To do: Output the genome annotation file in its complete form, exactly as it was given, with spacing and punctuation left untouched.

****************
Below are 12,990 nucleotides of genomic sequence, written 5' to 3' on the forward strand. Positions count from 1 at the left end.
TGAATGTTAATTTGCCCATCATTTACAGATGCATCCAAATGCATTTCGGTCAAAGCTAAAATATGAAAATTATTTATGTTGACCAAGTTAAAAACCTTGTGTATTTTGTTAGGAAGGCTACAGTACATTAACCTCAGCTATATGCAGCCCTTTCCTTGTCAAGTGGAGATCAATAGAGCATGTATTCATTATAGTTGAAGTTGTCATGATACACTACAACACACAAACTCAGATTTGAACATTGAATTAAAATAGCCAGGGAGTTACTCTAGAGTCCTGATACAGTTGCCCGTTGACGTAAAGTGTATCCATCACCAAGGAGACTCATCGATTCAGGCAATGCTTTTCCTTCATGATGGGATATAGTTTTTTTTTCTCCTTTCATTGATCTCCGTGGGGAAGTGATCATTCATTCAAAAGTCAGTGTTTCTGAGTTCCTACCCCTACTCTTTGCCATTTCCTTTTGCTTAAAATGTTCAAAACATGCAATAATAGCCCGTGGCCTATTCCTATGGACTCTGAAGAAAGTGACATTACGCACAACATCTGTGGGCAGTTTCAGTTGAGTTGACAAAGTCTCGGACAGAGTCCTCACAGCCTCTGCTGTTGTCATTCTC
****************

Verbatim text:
Below are 12,990 nucleotides of genomic sequence, written 5' to 3' on the forward strand. Positions count from 1 at the left end.
TGAATGTTAATTTGCCCATCATTTACAGATGCATCCAAATGCATTTCGGTCAAAGCTAAAATATGAAAATTATTTATGTTGACCAAGTTAAAAACCTTGTGTATTTTGTTAGGAAGGCTACAGTACATTAACCTCAGCTATATGCAGCCCTTTCCTTGTCAAGTGGAGATCAATAGAGCATGTATTCATTATAGTTGAAGTTGTCATGATACACTACAACACACAAACTCAGATTTGAACATTGAATTAAAATAGCCAGGGAGTTACTCTAGAGTCCTGATACAGTTGCCCGTTGACGTAAAGTGTATCCATCACCAAGGAGACTCATCGATTCAGGCAATGCTTTTCCTTCATGATGGGATATAGTTTTTTTTTCTCCTTTCATTGATCTCCGTGGGGAAGTGATCATTCATTCAAAAGTCAGTGTTTCTGAGTTCCTACCCCTACTCTTTGCCATTTCCTTTTGCTTAAAATGTTCAAAACATGCAATAATAGCCCGTGGCCTATTCCTATGGACTCTGAAGAAAGTGACATTACGCACAACATCTGTGGGCAGTTTCAGTTGAGTTGACAAAGTCTCGGACAGAGTCCTCACAGCCTCTGCTGTTGTCATTCTC